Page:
The Anne Arundel County Council has approved more than a dozen changes to the county's charter, all of which will be on the ballot in November.
When Anne Arundel County voters arrive at the polls, they'll not only be voting on and , but also deciding the fate of 15 county charter amendments—ranging from how convicted county councilmen should be treated to enacting an August recess for the council.
Councilman Jamie Benoit (D-4th District), who drafted many of the proposed charter amendments, criticized the county's governing document, calling it a weak link.
"It's almost impossible to imagine a charter with a weaker Legislature," Benoit said.
One of the ways Benoit said the county could restore some of its power is to limit the County Executive's line-item veto power to comprehensive rezoning bills, which happen once every decade.
The change would be a fundamental shift in authority.
Councilman Chris Trumbauer (D-6th District), said he has seen a bill that sailed through the council, but after it was altered by the executive's office, it became a different bill.
Some county officials struck back, saying the executive's line-item veto power was fought for by the men who crafted the county's charter.
"The framers of the charter added it," said Chief Administrative Officer John Hammond. "The line item veto allows the executive to veto a bad part of a good bill. That's the essence of what we're talking about."
Throughout the arguments, it didn't look like the resolution would make it through, requiring a supermajority vote among the council—five votes among seven members.
But in a surprise move, Council Chairman Derek Fink (R-3rd District) voted in favor of the measure, causing some of his colleagues to raise their eyebrows. The resolution passed by a 5-2 vote, with Councilmen Dick Ladd and John Grasso voting no. It will ultimately be on the ballot in November for voters to decide.
At the end of the council meeting, Trumbauer introduced a resolution that lists the charter amendments that will be on the November ballot in a prioritized order (see attached resolution).
The full list of charter amendments:
- Removing a County Executive if they are convicted or fail to perform duties(Resolution 32-12)
- Removing a County Councilman if they are convicted or fail to perform duties(Resolution 33-12)
- Allowing State Central Committee to fill a County Council vacancy if the council cannot decide within 30 days. (Resolution 45-12)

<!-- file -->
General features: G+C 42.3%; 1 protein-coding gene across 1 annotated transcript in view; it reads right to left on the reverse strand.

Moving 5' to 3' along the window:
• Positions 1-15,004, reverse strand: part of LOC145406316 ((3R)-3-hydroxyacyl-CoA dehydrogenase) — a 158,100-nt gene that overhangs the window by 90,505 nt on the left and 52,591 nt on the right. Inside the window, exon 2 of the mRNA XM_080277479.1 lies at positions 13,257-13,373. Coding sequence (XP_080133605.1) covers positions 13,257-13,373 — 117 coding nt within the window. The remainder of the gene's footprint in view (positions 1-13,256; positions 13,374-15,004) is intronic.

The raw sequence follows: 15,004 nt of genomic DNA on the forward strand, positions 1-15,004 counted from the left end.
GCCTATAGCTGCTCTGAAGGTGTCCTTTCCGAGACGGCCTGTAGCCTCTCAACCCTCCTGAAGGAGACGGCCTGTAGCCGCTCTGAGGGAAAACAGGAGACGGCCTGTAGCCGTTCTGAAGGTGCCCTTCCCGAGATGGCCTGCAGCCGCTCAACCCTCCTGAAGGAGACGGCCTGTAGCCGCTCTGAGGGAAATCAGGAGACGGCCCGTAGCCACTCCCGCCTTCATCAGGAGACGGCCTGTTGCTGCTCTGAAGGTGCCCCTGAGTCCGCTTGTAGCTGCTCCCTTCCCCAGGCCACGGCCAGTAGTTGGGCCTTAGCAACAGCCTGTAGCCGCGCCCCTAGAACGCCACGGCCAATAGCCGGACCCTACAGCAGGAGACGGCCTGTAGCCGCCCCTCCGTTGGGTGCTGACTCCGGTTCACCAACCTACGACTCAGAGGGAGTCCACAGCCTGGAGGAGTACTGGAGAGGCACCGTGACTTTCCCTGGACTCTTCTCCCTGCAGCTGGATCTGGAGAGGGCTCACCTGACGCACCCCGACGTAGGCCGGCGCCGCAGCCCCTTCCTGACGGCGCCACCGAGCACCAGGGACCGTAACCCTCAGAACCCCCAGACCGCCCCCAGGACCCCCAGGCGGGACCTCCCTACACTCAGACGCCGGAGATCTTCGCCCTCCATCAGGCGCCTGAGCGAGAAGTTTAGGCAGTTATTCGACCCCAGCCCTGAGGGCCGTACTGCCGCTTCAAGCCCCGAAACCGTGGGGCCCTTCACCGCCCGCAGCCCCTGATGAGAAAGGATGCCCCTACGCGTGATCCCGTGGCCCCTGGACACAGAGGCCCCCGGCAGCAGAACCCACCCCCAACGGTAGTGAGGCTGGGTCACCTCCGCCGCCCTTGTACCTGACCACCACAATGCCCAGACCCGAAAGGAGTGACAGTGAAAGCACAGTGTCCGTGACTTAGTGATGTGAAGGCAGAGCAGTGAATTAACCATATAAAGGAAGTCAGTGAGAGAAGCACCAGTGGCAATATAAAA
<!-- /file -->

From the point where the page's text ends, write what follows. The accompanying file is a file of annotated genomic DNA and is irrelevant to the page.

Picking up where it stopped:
- Reserves funds for retired county employees' healthcare benefits (Resolution 34-12)
- Limits the County Executive's line-item veto power to comprehensive rezoning items only (Resolution 47-12)
- Changes the start of a County Councilman's term from the time of election to the first Monday in December (Resolution 48-12)
- Provides for a legislative recess for the County Council in the month of August (Resolution 40-12)
- Changes the four-year audit process to an annual audit process (Resolution 38-12)
- Requires bond premiums garnered from county bonds be used exclusively for capital improvement projects funded by bonds (Resolution 50-12)
- Extends budget submittal deadline from June 1 to June 15 (Resolution 54-12)
- Changes the number of members on the Charter Review Commission to seven, representing one from each Councilmanic District (Resolution 35-12)
- Limits Board of Appeals members to serve a maximum of two terms (Resolution 36-12)
- Limits County Ethics Commission members to serve a maximum of two terms (Resolution 49-12)
- Bills passed by the County Council but not signed by the County Executive become law 10 days after presentation (Resolution 39-12)
- Defines "copy" as a document, or electronic copy. (Resolution 55-12—not yet online)
How to Fill A Vacancy
Two charter amendments would ouster a County Executive or County Councilman from office if they are convicted of a felony, and another sets the rules on how these vacancies are filled.
The legislation would resolve a conflict the council experienced firsthand earlier this year.
In January, the Council a few days before former Councilman Daryl Jones began serving a five-month federal prison sentence, on the grounds that Jones would no longer be living in the district that he was elected to represent. .
In February, after more than 100 deadlocked votes over the successor, the council was stuck in a 3-3 tie between two candidates. A month later, , was finally selected as the new representative for the 1st District.
would ensure that kind of dispute doesn't go any longer than 30 days.
Under the new legislation, if the council cannot choose a successor in that scenario, the Central Committee of the former councilman's political party would make a decision. Their choice would then be appointed by the County Executive.
Before voting on Monday, Smith gave his approval.
"At the moment, there is a big hole in the way that we fill appointments, and this is a mechanism that allows us to break ties," Smith said.
But during public testimony, a half-dozen members of the audience said they wanted a special election to be called to determine the vote.
Robert Yeatman, , said it should be up to the people to determine who represents them. Former county executive candidate Joanna Conti also supported a special election. She noted that the cost of a special election is high, between $200,000 and $1.2 million, but said it was worth it.
Councilman Jerry Walker (R-7th District), of Gambrills, said he was in favor of a special election, but now was not the time to deal with that issue. He said he wanted to get that on the ballot in 2014, but not this year.
"I believe it's worth the cost," Walker said.